WHO member states meeting in Seoul, South Korea, on Monday unanimously approved a new international treaty to combat the illegal tobacco trade, VOA News reports (11/12). “The Protocol to Eliminate Illicit Trade in Tobacco Products commits countries to establishing, as a central measure, a global tracking and tracing system to reduce the illicit trade of tobacco products,” a WHO press release states (11/12). “I can think of no other undertaking that can make such a huge contribution to better health in every corner of the world. And that includes the health of young children and unborn babies,” WHO Executive Director Margaret Chan said at the opening of the Fifth Session of the Conference of the Parties (COP) to the WHO Framework Convention on Tobacco Control (WHO FCTC), the U.N. News Centre reports. “Tobacco use is responsible for five million, or 12 percent, of all deaths of adults above the age of 30 globally each year — equivalent to one death every six seconds — noted a WHO mortality report released in March this year,” the news service adds (11/12).
Non Communicable Disease/Chronic Disease
“Doctors were at the forefront of the AIDS treatment revolution a decade ago, denouncing stigmatization and inequality from conference platforms and lobbying politicians alongside the activists,” Guardian health editor Sarah Boseley writes in her “Global Health” blog, asking, “Could we see cancer doctors take up the banners and the slogans on behalf of the poorest in the same way?” She continues, “Until last weekend, I personally did not think so. But in a lakeside hotel in Lugano in Switzerland, at a meeting of the World Oncology Forum, I watched what looked like a process of radicalization take place.” She adds, “Nearly 100 of the world’s leading cancer doctors were there,” noting, “The question for discussion over a day and a half was ‘Are we winning the war on cancer?'”
“Industrial pollution is putting the health of 125 million people at risk worldwide and is as dangerous in the developing world as malaria or tuberculosis, according to a new report,” titled “2012 World’s Worst Pollution Problems,” Reuters/ABC Science reports (Allen, 10/24). According to the Guardian, the report, published on Tuesday by the Blacksmith Institute in partnership with Green Cross Switzerland, “documents, for the first time, the public health impact of industrial pollutants — lead, mercury, chromium, radionuclides and pesticides — in the air, water and soil of developing countries.”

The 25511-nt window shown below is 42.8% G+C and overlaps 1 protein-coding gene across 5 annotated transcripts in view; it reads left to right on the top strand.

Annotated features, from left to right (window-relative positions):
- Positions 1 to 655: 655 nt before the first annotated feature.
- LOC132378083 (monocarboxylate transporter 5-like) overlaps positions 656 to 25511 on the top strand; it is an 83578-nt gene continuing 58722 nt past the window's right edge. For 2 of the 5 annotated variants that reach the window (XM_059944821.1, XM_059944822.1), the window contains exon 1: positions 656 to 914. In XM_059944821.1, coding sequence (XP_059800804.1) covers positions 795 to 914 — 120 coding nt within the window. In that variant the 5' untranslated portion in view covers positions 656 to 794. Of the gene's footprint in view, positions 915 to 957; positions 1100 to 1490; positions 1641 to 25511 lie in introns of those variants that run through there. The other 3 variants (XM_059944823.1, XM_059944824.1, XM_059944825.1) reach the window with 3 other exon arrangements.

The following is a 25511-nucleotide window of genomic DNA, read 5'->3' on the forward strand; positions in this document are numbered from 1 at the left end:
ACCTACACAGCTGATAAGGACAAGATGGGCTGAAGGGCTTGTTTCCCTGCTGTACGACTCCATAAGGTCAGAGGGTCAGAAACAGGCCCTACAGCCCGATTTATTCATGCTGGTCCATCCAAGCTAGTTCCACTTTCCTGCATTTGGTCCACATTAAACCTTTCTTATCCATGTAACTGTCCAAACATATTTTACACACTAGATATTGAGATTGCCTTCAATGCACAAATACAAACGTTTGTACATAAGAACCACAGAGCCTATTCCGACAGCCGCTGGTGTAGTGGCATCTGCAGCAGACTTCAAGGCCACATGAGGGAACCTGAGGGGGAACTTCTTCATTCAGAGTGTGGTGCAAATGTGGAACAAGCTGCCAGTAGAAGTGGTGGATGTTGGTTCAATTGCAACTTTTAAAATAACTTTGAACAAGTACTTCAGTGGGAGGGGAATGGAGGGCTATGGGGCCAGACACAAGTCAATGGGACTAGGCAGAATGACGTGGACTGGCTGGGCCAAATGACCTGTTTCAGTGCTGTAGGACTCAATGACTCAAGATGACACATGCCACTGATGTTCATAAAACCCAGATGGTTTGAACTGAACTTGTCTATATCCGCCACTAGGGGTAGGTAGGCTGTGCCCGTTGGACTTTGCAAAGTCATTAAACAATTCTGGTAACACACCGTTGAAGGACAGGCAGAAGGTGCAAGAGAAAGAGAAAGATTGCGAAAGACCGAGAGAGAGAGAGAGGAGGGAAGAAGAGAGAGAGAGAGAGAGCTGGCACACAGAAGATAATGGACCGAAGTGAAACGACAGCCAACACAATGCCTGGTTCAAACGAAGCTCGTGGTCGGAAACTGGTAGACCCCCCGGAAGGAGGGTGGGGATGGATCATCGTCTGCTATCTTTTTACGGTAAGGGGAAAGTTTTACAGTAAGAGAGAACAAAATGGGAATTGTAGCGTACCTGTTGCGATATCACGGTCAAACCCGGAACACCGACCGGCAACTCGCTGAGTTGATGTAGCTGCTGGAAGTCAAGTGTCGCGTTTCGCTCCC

MSH’s “Global Health Impact” blog provides a Storify summary of a Washington Post Live panel discussion on non-communicable diseases (NCDs) that took place last week. The blog notes, “One year after the U.N. summit on non-communicable diseases, Washington Post Live convened experts in the NCD and public health community to engage in an in-depth, collaborative working session and analysis in front of a small group of media, fellow health experts, and policymakers” (Hassinger, 10/22). The Washington Post provides video highlights from the discussion (10/17).
PAHO Press Release Responds To Reuters Article, Says Private Sector Not Involved In Decision-Making Processes
“The Pan American Health Organization (PAHO) strongly disagrees with the allegations in the recent Reuters article that the food and beverage industry advises our policymaking” with respect to non-communicable diseases (NCDs), the agency said in a press release on Saturday. “In line with PAHO Member States mandates and the Declaration of the United Nations High-Level Meeting on Non-Communicable Diseases held in New York in September 2011, PAHO adheres to a comprehensive approach to fight NCDs, which includes governments, civil society, academia, international organizations, and private sector,” the press release states, adding, “The goal is to work together to raise awareness, promote new and innovative initiatives, and share best practices on the prevention and control of NCDs, as well as in health promotion and behavioral changes.” The press release describes how PAHO works to “manage potential conflicts of interest and ensure transparency and independence in the Organization’s decision-making process,” and the release states, “Private companies are not involved in health policies formulation or in decision-making processes of the Organization” (10/20).